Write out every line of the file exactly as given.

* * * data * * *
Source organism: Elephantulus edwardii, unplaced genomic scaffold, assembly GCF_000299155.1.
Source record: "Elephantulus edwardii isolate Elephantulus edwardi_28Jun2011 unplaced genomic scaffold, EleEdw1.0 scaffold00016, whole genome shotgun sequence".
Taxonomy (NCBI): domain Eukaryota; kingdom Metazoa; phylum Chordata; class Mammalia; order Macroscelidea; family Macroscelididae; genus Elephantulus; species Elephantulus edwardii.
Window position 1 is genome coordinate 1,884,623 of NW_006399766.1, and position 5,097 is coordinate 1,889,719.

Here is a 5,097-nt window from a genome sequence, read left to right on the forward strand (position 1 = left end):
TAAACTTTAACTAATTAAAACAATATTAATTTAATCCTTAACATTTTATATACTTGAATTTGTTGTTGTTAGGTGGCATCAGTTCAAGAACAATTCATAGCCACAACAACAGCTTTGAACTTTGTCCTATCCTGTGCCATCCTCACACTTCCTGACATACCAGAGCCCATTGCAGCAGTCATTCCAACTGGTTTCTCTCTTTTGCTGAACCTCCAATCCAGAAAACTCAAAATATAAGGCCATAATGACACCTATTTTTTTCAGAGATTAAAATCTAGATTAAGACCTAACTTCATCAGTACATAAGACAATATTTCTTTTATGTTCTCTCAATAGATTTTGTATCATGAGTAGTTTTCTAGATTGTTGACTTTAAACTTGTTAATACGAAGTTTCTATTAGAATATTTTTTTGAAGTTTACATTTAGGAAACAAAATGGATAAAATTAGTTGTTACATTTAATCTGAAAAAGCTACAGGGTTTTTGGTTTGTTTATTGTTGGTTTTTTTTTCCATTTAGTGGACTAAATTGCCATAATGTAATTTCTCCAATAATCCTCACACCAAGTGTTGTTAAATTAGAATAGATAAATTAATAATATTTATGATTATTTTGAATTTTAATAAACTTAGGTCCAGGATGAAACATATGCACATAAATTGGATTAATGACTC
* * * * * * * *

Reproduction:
Source organism: Elephantulus edwardii, unplaced genomic scaffold, assembly GCF_000299155.1.
Source record: "Elephantulus edwardii isolate Elephantulus edwardi_28Jun2011 unplaced genomic scaffold, EleEdw1.0 scaffold00016, whole genome shotgun sequence".
Taxonomy (NCBI): domain Eukaryota; kingdom Metazoa; phylum Chordata; class Mammalia; order Macroscelidea; family Macroscelididae; genus Elephantulus; species Elephantulus edwardii.
Window position 1 is genome coordinate 1,884,623 of NW_006399766.1, and position 5,097 is coordinate 1,889,719.

Here is a 5,097-nt window from a genome sequence, read left to right on the forward strand (position 1 = left end):
TAAACTTTAACTAATTAAAACAATATTAATTTAATCCTTAACATTTTATATACTTGAATTTGTTGTTGTTAGGTGGCATCAGTTCAAGAACAATTCATAGCCACAACAACAGCTTTGAACTTTGTCCTATCCTGTGCCATCCTCACACTTCCTGACATACCAGAGCCCATTGCAGCAGTCATTCCAACTGGTTTCTCTCTTTTGCTGAACCTCCAATCCAGAAAACTCAAAATATAAGGCCATAATGACACCTATTTTTTTCAGAGATTAAAATCTAGATTAAGACCTAACTTCATCAGTACATAAGACAATATTTCTTTTATGTTCTCTCAATAGATTTTGTATCATGAGTAGTTTTCTAGATTGTTGACTTTAAACTTGTTAATACGAAGTTTCTATTAGAATATTTTTTTGAAGTTTACATTTAGGAAACAAAATGGATAAAATTAGTTGTTACATTTAATCTGAAAAAGCTACAGGGTTTTTGGTTTGTTTATTGTTGGTTTTTTTTTCCATTTAGTGGACTAAATTGCCATAATGTAATTTCTCCAATAATCCTCACACCAAGTGTTGTTAAATTAGAATAGATAAATTAATAATATTTATGATTATTTTGAATTTTAATAAACTTAGGTCCAGGATGAAACATATGCACATAAATTGGATTAATGACTC